That is no longer the case today. In recent years, I have seen similar bowls of fruit in the homes I’ve visited in Italy. Italians, too, buy fruit at the supermarket. They also buy ready-made polenta.

Even today, when I am sad or disappointed I crave my mother’s sbattutino. Of course, it is not the same colour as the sbattutino she made for me with eggs from the chicken coop. But I cannot complain about my parents’ decision to emigrate. I know now that it was the right decision: it gave us all a new beginning and many years of happiness. I have gotten over my sadness. And I am also grateful that my early childhood memories are so full.

Text and Photo by Licia Canton

Oysters: the raw and the cooked

We’ll be highlighting a range of dishes over the next few months as we prepare to celebrate Canada’s 150th year. Set sail with us as we plumb the depths of what is Canadian in Canadian Literary Fare.


Gwendolyn MacEwen’s “Sea Things” from, The Armies of the Moon (1972) lends itself well to the theme of fish and seafood we’ve been exploring.

She’s interested in “shellfish and sponges and those/ half-plant half-animal things that go/ flump flump on the sea floor”.


She worries about the oysters, “about how they’re finding their food / or making love, or for that matter / if they have anything to make love with.”

I am less worried about their alimentary and sexual habits. I leave them to figure it out for themselves, self-sufficient creatures that they are.

These days I am more preoccupied with how to choose them, how to open them, how best to prepare and eat them.

“Raw with lemon juice” you will exclaim.


Some of you are of the mignonette persuasion: a little shallot, a little red wine vinegar perhaps?


And some of you cook them, or deep fry them.

In the spirit of diplomacy, I shall not take sides. Out of curiosity, however, I wondered what it would be like to cover them with breadcrumbs (with garlic and parsley, a little Parmesan, and a hint of sriracha) and broil them.

to be broiled

I am happy to report that the oysters cooperated beautifully with nary a word of complaint. All of the more squeamish members of my household were duly satisfied.


Here is an approximate recipe:

For 6 oysters on the half shell

  • 4 tablespoons panko breadcrumbs
  • 1 tablespoon melted butter
  • 2 cloves minced garlic
  • 1 tablespoon of fresh minced parsley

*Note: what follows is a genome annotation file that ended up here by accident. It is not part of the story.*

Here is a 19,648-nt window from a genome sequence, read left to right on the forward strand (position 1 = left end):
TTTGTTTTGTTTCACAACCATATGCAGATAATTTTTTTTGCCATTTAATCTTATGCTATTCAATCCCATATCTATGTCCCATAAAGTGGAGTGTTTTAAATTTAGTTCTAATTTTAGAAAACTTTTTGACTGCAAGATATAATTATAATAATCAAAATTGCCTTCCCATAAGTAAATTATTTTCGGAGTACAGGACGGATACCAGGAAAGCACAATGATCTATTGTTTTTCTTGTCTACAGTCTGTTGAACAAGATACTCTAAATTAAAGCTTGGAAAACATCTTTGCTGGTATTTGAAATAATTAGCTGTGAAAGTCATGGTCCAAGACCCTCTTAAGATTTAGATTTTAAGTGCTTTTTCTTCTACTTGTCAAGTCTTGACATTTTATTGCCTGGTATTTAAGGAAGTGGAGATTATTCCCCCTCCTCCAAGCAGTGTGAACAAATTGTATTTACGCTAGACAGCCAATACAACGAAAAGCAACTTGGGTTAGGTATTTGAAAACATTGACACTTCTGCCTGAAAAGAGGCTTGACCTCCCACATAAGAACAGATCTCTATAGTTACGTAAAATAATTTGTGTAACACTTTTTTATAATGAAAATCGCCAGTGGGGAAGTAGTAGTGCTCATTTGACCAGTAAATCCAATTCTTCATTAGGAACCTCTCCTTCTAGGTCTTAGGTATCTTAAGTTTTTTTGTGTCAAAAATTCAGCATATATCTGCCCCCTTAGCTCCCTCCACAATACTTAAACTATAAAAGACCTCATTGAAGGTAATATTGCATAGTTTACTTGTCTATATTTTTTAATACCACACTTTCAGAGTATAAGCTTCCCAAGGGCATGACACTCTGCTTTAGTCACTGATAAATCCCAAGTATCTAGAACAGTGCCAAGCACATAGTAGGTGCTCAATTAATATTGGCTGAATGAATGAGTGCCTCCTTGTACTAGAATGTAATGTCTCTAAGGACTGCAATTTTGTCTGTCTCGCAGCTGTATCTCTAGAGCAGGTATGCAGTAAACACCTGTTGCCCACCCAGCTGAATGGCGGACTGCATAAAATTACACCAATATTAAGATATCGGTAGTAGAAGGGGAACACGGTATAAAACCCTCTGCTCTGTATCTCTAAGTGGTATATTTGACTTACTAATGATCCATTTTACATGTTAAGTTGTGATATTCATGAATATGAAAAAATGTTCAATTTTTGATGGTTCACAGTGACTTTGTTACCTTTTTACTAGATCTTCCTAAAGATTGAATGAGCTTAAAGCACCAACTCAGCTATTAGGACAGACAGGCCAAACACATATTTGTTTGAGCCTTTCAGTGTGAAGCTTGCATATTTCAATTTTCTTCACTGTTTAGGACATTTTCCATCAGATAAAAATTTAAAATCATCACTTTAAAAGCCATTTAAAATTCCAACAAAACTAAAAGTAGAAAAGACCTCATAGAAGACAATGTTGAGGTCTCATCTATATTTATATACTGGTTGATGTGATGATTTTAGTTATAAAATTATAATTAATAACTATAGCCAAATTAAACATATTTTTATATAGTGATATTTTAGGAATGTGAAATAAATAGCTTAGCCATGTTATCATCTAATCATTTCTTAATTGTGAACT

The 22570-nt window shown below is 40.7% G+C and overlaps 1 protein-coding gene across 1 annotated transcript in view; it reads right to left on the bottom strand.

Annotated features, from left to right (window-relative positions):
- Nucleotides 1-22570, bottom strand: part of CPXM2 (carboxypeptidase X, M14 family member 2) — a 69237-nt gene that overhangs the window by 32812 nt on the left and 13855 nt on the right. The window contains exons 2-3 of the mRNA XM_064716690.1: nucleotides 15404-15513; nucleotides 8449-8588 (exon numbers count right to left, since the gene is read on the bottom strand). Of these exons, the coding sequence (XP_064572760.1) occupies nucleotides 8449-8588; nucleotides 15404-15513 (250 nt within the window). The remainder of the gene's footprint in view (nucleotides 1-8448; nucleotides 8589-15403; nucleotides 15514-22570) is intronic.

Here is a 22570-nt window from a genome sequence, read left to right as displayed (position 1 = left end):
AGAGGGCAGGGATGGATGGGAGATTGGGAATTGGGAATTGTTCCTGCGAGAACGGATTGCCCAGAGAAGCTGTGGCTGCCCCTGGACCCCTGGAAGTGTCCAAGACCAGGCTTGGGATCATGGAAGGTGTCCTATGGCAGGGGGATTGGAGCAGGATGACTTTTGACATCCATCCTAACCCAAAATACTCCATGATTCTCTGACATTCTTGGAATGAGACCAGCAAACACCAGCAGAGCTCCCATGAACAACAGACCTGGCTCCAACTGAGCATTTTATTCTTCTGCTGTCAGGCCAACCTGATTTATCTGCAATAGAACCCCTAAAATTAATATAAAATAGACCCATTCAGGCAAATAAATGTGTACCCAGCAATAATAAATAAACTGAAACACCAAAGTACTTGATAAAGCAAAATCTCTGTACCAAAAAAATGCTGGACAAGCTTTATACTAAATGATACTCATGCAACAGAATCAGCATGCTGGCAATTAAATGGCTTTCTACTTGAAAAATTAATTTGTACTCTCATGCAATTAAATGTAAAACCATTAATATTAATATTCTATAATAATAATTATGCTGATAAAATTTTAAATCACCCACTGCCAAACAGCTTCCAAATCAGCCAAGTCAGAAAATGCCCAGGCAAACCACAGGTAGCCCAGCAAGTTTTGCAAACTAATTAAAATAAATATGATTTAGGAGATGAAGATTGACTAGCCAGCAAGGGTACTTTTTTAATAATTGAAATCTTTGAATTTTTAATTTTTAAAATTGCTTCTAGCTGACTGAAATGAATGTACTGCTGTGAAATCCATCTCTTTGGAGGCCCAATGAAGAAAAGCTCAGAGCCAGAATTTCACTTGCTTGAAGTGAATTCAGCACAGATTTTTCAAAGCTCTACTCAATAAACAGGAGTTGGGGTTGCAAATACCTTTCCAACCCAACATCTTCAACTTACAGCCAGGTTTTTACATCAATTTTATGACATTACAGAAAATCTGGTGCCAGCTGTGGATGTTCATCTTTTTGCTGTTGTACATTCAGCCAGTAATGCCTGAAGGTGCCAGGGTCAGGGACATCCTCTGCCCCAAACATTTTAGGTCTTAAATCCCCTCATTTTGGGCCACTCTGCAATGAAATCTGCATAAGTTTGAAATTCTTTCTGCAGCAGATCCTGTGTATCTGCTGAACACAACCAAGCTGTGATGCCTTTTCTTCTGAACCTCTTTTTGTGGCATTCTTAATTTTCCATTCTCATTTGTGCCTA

• 1 tablespoon grated fresh parmesan
  • ¼ teaspoon sriracha sauce
  • Salt and pepper

Combine ingredients. Spoon over oysters and broil for 5 to 6 minutes.


MacEwen, Gwendolyn. The Armies of the Moon. Toronto: Macmillan of Canada, 1972.

Photos and Text by Alexia Moyer

Steamed Whole Fish / Jing Yu

Janice Wong’s Chow: From China to Canada: Memories of Food + Family is both utilitarian (you can cook from it) and “chatty” to quote Nora Ephron’s Heartburn via Susan Leonardi of the oft cited PMLA article “Recipes for Reading”. Chow offers recipes for Dungeness Crab with Dow See or Black Bean Sauce and Chinese Style Barbequed Spareribs, punctuated by Wong’s stories of family life: migration, settlement, love, food. Chow has the look of a scrapbook with its photographs, hand written recipes, and photocopied menus.

Since we have devoted ourselves to the task of bringing you “fish food” over the next few months, I have selected Wong’s recipe for Steamed Whole Fish.

I was looking forward to the task of photographing a whole fish, as per Wong’s instructions.

“Whole fish: preferably white fish such as rock cod, pickerel, halibut or snapper”

Schooled (and thankfully not scolded) by my local fishmonger on the finer points of fish size and price per kilo, I elected to try my hand at rock cod . . . filleted.

If you do not have a bamboo steaming rack, Wong provides ample instruction on how to improvise one.

Marinate your fillets for two hours with the following:


That is to say . . .

2 teaspoons salt


1 ½ teaspoons sesame oil

sesame oil

2 tablespoons light soy sauce

soy sauce

1 tablespoon rice wine or cooking sherry

rice wine or cooking sherry

4 large slices ginger root, peeled and cut into matchstick slivers


2 tablespoons vegetable oil plus ½ teaspoon sesame oil for topping fish

gently steam until cooked through


and then garnish with 3 green onions, finely diced, for sprinkling on top of fish and 2-3 cha gwa (preserved tea melons), finely sliced. You’ll note the omitted tea melons in this first attempt.

fish, steamed

fish, steamed II


Text and photographs by Alexia Moyer

Leonardi, Susan J. “Recipes for Reading: Summer Pasta, Lobster À La Riseholme, and Key Lime Pie ” Modern Language Association 104.3 (May) (1989): 340-47. Print.

Wong, Janice. Chow: From China to Canada: Memories of Food + Family. Vancouver: Whitecap Books, 2005. Print.